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Trees that marked Abbey nave chopped down
Updated 10:41am Thursday 30th January 2014 in News
Trees that lined the former nave path to Pershore Abbey have been felled. Photo by Paul Jackson (0414501911).
GIANT trees that lined the pathway leading to Pershore Abbey have been felled to make way for a new project.
The tall leylandii trees, which were believed to be about 50 years old, were cut down last week after it became clear their roots were beginning to damage the path way leading to the Abbey.
They were originally planted along the pathway where the Norman nave aisle would have been before it was demolished in 1540.
It is believed the trees were planted in the same approximate places to where the columns lining the nave would have once stood, and there was once leylandii trees on either side of the path.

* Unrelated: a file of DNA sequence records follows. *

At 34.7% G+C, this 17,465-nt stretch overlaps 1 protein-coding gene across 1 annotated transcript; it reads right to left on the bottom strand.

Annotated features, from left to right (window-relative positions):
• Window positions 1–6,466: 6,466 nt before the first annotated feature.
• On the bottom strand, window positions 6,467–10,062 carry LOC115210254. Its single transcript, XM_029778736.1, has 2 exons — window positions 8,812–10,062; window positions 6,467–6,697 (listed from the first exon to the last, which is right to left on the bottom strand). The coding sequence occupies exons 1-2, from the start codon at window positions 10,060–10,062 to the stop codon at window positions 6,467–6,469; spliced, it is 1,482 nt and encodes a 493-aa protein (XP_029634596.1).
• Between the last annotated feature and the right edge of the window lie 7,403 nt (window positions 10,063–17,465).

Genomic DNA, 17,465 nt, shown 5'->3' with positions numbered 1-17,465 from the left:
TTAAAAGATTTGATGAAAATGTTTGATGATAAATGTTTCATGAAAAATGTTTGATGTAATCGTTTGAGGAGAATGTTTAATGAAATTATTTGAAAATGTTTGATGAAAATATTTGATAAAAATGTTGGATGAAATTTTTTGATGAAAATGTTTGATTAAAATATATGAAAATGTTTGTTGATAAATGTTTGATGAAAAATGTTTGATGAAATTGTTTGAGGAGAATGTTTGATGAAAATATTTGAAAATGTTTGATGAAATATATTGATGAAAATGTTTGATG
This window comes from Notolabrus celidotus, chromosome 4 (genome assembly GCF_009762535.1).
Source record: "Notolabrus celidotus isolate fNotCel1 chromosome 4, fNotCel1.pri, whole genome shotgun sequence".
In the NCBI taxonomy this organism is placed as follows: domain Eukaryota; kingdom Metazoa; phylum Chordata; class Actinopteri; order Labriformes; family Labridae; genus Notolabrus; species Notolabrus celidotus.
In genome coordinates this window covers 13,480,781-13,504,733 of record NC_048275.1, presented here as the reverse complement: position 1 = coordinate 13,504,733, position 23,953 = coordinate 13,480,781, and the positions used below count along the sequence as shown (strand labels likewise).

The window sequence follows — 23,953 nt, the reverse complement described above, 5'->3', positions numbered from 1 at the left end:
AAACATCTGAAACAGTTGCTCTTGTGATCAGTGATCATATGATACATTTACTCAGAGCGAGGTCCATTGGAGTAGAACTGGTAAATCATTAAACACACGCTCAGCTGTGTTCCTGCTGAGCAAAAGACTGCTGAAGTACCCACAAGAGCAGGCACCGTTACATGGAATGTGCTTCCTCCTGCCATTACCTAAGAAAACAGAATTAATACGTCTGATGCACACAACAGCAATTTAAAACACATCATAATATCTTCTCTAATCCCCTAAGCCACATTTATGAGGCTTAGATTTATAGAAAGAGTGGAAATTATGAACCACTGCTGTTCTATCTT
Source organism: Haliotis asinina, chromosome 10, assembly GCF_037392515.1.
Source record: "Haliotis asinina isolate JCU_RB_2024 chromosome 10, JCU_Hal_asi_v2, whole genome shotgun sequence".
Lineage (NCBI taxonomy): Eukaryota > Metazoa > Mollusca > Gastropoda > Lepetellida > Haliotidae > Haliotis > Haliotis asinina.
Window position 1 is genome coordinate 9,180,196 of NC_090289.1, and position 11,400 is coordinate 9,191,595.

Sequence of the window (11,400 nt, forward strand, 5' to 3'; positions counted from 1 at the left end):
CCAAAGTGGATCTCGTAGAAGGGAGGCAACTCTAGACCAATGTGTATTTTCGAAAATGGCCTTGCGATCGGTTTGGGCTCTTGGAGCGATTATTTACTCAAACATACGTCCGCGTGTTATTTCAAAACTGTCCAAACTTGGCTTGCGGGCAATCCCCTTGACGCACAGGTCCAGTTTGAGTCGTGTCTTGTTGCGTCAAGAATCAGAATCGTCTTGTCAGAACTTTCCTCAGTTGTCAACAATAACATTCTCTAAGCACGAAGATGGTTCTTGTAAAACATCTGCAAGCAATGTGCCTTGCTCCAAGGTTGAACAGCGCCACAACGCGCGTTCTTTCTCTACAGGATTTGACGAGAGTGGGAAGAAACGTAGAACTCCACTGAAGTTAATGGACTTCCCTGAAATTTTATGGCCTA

But after becoming over grown and damaging a decision was made to fell the remaining four trees.
Judy Dale, a church warden at Pershore Abbey said: "It is quite likely when they were planted about 50 years ago they represented the columns of the nave.
"Over the years they have gradually gone. There were just four left, which had grown very big and wide and the roots were getting underneath the nave path. They had outgrown their column appearance."
It was at this time, when work has also been completed to change the steps to a ramp for wheelchairs that it was decided to request the trees be cut down.
Dr Dale added: "With the planning and the fact the Abbey is looking to work with Wychavon District Council, which owns that land, to improve that part of the approach to the Abbey. We will be doing something quite nice there but it is in the very early stages at the moment."
A spokesman for Wychavon District Council said they felled the tress in response to a request from the Abbey.